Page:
German Investor Confidence Drops for Fifth Straight Month

Photographer: Krisztian Bocsi/Bloomberg

Industrial output unexpectedly declined in March, and manufacturing and services cooled in April. Close

Industrial output unexpectedly declined in March, and manufacturing and services cooled in April.

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Photographer: Krisztian Bocsi/Bloomberg

Industrial output unexpectedly declined in March, and manufacturing and services cooled in April.

German investor confidence fell for a fifth month in May in a sign of growing concern that threats from low inflation (ECCPEST) to a strong euro may undermine the recovery.

The ZEW Center for European Economic Research in Mannheim said its index of investor and analyst expectations, which aims to predict economic developments six months in advance, slid to 33.1 from 43.2 in April. The gauge is at the lowest level since January 2013. Economists forecast a decline to 40, according to the median of 33 estimates in a Bloomberg News survey. The index has dropped every month since reaching a seven-year high of 62 in December.

Investor caution in Europe’s largest economy reflects concern that the slow recovery in the 18-nation euro area leaves it vulnerable to shocks. European Central Bank President Mario Draghi has signaled he may add monetary stimulus in early June because policy makers are “dissatisfied” with the inflation outlook, in part due to an increase in the exchange rate.

“For a few months there has been negative news like problems in the emerging markets or the strong euro,” said Andreas Scheuerle, an economist at Dekabank in Frankfurt. “ZEW expectations can hint at turning points in the GDP growth rate, so we should expect lower growth in the coming quarters.”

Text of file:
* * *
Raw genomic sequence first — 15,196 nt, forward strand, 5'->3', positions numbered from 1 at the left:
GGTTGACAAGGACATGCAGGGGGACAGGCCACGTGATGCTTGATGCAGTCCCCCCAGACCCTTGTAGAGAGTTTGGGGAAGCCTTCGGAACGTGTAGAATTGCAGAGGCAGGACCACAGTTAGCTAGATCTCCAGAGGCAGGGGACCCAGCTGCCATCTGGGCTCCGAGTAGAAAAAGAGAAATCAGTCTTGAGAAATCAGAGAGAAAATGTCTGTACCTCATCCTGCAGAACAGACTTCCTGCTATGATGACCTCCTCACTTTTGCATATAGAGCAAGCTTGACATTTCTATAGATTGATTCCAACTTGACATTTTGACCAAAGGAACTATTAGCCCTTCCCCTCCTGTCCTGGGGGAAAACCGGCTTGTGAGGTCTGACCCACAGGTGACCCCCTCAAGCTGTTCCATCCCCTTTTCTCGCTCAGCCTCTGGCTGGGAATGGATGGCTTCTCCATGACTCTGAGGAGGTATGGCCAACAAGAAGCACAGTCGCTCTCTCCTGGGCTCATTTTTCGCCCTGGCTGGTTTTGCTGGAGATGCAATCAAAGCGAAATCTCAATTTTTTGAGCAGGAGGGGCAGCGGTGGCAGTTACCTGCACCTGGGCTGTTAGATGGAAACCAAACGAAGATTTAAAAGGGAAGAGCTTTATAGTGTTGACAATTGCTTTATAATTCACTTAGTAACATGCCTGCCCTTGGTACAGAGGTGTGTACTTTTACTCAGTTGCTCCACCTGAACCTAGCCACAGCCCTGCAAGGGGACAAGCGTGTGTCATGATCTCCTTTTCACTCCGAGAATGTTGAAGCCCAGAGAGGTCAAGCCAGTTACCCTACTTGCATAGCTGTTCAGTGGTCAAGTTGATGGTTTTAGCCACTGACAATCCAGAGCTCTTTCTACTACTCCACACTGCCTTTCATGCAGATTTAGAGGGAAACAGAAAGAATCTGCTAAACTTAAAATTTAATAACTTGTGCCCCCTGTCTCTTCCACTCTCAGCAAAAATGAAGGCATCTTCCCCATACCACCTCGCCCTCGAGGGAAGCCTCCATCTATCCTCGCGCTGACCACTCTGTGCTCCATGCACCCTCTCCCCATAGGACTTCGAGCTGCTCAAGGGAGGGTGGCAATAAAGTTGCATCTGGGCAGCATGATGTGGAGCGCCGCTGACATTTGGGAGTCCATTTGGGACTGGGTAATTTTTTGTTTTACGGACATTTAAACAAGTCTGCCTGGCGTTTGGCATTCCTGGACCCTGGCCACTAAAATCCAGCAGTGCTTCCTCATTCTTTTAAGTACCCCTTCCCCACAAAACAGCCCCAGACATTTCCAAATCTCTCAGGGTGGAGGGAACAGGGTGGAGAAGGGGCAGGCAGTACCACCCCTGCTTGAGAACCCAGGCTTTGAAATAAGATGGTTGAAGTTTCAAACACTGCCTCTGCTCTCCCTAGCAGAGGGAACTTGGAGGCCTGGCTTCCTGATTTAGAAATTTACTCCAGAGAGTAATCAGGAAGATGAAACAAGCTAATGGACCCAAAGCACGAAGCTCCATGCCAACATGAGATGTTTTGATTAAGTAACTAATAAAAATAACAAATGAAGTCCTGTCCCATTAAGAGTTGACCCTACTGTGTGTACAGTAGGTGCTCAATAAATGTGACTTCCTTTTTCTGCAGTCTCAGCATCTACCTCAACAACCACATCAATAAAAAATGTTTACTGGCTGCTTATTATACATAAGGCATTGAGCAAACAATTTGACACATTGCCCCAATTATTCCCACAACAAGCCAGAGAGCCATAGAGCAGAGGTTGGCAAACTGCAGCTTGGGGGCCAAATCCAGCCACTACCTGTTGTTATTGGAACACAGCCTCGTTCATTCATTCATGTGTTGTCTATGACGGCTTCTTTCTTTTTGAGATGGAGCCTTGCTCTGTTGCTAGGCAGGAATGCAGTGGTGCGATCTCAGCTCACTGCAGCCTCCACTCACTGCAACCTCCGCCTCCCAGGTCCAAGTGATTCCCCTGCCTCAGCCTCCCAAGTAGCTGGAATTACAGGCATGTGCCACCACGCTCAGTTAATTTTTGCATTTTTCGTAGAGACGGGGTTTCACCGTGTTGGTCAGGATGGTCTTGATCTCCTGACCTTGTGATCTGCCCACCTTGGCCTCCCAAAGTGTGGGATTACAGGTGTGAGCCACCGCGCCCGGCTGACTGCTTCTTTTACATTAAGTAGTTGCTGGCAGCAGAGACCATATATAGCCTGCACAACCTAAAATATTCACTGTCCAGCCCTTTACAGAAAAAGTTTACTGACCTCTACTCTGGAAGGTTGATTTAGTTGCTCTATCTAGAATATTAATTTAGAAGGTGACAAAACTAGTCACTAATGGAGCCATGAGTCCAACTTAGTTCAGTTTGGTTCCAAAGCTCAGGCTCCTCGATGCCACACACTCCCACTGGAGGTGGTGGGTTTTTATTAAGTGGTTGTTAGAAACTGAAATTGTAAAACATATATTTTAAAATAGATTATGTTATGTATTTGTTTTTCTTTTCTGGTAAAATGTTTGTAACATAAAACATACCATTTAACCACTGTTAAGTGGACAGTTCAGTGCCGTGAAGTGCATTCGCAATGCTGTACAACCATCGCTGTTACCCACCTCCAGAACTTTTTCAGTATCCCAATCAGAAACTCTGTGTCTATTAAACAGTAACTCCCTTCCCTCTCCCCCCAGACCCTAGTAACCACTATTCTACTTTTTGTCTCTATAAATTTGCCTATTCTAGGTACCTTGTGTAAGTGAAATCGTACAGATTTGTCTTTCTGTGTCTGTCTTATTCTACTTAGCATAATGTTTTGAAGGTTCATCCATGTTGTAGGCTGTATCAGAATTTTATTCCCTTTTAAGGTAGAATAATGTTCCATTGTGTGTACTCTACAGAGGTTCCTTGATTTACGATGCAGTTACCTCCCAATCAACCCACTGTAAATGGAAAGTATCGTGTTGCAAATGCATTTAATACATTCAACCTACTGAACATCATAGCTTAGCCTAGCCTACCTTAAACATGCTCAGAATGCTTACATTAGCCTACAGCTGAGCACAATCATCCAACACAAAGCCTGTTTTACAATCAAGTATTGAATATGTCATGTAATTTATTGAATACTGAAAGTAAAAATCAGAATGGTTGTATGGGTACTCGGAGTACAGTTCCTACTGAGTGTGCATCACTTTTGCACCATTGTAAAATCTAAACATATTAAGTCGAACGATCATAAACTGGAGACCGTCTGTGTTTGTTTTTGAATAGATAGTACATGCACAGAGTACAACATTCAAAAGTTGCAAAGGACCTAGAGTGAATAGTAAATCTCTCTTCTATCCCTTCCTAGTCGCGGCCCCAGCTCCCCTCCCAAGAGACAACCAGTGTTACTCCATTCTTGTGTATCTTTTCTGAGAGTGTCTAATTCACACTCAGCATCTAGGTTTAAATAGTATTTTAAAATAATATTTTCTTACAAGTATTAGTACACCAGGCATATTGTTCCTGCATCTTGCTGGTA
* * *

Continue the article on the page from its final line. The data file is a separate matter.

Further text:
The euro declined after the report, dropping to $1.3748 at 11:19 a.m. Frankfurt time, down from $1.3771.

Slower Growth

A measure of the current situation climbed to 62.1, the highest reading since July 2011. A gauge of expectations for the euro area dropped to 55.2 from 61.2 the prior month.

The Bundesbank said last month that German economic expansion will slow this quarter after a strong start to the year. Industrial output unexpectedly declined in March, and manufacturing and services cooled in April. Gross domestic product probably rose 0.7 percent in the three months through March, economists said before data on May 15.

Commerzbank AG, the country’s second-biggest lender, reported first-quarter profit on May 7 that missed analysts’ estimates as net interest income dropped. The bank has been focusing on lending to German consumers and companies as it winds down soured shipping and real estate loans.

GDP in the euro area, which will also be released on May 15, probably climbed 0.4 percent in the first quarter. While that would be the fastest pace in three years, companies have struggled to raise prices, reducing the incentive to invest. Inflation was 0.7 percent in April, less than half the ECB’s goal, according to an initial estimate. A final figure will be published at the same time as GDP.

Ready to Act

Draghi said after the ECB’s policy meeting on May 8 that the strength of the euro is a “cause for serious concern.” The single currency has climbed almost 8 percent against the dollar since early July, curbing the price of imported goods and undermining the competitiveness of euro-area companies.

For analysts and investors in today’s report, “predictions are that the euro should devalue against almost all major currencies,” said Michael Schroeder, an economist at ZEW. “This has to be seen as a good sign concerning the inflation/deflation story because this would mean that the possible deflation tendencies are at least weakened.”

While Draghi kept rates unchanged at a record low last week, he said officials are “comfortable” with acting next time. Options range from a negative deposit rate to liquidity injections and large-scale asset purchases.

“The German economy is experiencing some headwind” from the euro, said Ralph Solveen, an economist at Commerzbank in Frankfurt. “But there is no need to dramatize. Given the good state of the global economy and the very expansionary monetary policy of the ECB, euro appreciation should hardly be enough to stop the upswing.”

To contact the reporters on this story: Paul Gordon in Frankfurt at pgordon6@bloomberg.net; Stefan Riecher in Frankfurt at sriecher@bloomberg.net

To contact the editors responsible for this story: Craig Stirling at cstirling1@bloomberg.net Paul Gordon, Zoe Schneeweiss

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